Back in October I began the angst filled process of choosing armies to take to the DBA competition at CANCON. The CANCON DBA competition is over two days, one using a Book I or II army, and the other using an army from Books III or IV. The criteria I’d set for myself were that the army had to be reasonably good (or at least not terrible), it had to fit in with my existing armies to some extent, and it had to be one I’d not used at the Wellington competition. My friend Mark was visiting with his family and he sat patiently through the few hours I spent trawling the army lists and vacillating. We decided that my Book I and II armies were the most lacking, either because they lacked staying power or because they lacked offensive punch.
After much searching I realised that the Early Carthaginians kind of have what it takes. They are not a particularly flash army, they have no Elephants, Blades, or Scythed Chariots, but they do have a good solid block of Spears, with adequate supporting Psiloi, and a reasonable punch from their one or two Heavy Chariots. I’ve played a number of games with my Philistine army, which is similar but lacks that punch as it only has two Light Chariots. Some elements of the Carthaginian army, especially the early list, can be used for Phoenicians, and that gives the link back to my other armies from the ancient Levant.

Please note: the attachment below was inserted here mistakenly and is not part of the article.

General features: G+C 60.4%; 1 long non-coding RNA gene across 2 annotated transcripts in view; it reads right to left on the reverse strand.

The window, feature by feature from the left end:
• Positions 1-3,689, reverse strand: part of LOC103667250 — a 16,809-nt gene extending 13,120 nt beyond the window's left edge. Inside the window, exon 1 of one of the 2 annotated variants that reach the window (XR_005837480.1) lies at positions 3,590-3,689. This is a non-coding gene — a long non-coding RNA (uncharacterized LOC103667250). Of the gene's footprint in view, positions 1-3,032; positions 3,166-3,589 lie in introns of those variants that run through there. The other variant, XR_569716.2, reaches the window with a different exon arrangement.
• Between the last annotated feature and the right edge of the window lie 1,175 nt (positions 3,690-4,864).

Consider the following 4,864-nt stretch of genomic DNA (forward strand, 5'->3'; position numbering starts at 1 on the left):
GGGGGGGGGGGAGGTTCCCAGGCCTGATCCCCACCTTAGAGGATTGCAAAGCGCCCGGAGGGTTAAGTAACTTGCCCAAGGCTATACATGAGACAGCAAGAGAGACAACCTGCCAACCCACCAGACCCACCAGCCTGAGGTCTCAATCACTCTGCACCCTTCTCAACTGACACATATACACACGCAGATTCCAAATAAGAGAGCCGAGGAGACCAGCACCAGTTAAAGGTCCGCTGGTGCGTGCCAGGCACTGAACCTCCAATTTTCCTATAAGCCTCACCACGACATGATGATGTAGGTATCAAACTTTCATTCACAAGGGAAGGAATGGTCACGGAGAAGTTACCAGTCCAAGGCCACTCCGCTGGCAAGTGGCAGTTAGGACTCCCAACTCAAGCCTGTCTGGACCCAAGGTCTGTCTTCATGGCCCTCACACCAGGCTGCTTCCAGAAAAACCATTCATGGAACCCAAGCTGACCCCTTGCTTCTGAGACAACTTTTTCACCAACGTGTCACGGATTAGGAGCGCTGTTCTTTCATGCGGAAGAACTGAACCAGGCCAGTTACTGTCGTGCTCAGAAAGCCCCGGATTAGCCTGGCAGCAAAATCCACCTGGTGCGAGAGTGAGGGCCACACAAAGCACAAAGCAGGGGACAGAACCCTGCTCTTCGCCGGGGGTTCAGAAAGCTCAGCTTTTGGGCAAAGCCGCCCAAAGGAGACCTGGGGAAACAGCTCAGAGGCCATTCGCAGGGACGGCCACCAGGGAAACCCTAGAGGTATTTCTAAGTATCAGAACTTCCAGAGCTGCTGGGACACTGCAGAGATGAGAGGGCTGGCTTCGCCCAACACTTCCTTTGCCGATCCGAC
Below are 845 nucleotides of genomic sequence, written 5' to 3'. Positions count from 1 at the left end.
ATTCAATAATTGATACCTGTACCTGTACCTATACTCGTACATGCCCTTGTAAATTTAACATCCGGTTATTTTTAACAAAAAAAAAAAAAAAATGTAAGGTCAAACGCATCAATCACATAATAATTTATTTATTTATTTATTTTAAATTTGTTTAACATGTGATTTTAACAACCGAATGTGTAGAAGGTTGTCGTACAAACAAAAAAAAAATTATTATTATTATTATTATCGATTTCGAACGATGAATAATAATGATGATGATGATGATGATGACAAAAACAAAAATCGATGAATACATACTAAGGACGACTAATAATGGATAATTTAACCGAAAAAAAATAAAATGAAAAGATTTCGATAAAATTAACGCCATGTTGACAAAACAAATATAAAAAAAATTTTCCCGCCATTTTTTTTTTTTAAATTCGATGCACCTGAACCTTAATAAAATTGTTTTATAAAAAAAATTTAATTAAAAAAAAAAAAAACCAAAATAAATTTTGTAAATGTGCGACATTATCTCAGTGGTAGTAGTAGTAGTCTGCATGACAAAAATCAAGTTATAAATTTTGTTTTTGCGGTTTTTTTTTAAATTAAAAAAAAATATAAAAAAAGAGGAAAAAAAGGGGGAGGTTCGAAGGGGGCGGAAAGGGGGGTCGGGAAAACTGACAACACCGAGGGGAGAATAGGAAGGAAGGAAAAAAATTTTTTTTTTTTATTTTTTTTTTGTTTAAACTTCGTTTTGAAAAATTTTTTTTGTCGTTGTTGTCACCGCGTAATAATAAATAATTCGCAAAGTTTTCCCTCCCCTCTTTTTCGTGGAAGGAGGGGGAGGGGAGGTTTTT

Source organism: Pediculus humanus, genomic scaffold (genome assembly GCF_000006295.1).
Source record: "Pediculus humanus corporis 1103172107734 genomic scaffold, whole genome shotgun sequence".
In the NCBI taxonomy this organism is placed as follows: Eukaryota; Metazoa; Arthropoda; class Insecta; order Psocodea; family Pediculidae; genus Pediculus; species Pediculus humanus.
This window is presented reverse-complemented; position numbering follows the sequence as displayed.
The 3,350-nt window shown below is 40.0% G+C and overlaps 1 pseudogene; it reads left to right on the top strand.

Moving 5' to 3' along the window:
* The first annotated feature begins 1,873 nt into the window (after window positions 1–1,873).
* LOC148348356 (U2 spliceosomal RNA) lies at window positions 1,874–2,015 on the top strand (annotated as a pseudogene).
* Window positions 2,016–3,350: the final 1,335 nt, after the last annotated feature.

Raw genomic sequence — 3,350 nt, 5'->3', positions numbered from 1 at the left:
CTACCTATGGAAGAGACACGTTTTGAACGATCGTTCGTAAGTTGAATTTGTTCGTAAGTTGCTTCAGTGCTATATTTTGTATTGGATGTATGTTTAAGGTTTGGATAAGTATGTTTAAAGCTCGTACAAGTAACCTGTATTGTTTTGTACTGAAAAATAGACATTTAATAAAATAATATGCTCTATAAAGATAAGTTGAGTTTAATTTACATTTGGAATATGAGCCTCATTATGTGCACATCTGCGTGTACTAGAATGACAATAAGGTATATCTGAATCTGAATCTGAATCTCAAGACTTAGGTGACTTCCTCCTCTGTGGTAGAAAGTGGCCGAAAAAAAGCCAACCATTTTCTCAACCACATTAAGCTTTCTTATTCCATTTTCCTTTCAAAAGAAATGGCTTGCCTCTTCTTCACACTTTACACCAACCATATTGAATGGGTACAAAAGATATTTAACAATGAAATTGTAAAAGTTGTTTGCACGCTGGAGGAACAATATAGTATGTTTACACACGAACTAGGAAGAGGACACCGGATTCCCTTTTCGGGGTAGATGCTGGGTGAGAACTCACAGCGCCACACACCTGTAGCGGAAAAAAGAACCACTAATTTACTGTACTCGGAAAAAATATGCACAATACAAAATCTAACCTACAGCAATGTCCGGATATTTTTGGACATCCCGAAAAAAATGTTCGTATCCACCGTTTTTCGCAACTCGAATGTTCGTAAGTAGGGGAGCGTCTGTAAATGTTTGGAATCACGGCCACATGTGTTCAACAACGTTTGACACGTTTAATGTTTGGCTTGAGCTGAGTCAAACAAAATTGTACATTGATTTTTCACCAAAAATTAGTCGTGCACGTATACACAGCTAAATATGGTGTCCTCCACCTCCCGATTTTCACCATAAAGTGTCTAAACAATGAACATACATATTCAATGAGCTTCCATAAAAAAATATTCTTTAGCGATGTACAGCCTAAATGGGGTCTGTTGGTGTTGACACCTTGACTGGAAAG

The search for figures then commenced. The ‘set text’ for the army is still the venerable WRG book Armies of the Macedonian and Punic Wars (as well as a couple of paragraphs on the Phoenicians in Armies of the Ancient Near East). These showed the Carthaginians to have Assyrian style helmets, scale or linen armour, or bronze cuirasses, and shields similar to hoplons (AMPW describes a ‘dished’ shield but later opinion is that that was a misinterpretation). Unfortunately a number of figure manufacturers have produced ranges based closely on the book without noticing that the book covers a long time period, so some troops are equipped correctly for the early period, where others have equipped for the Third Punic war, hundreds of years later. I have settled on a rather cosmopolitan mix of figures, for the moment.
A more detailed writeup is on the army page, here.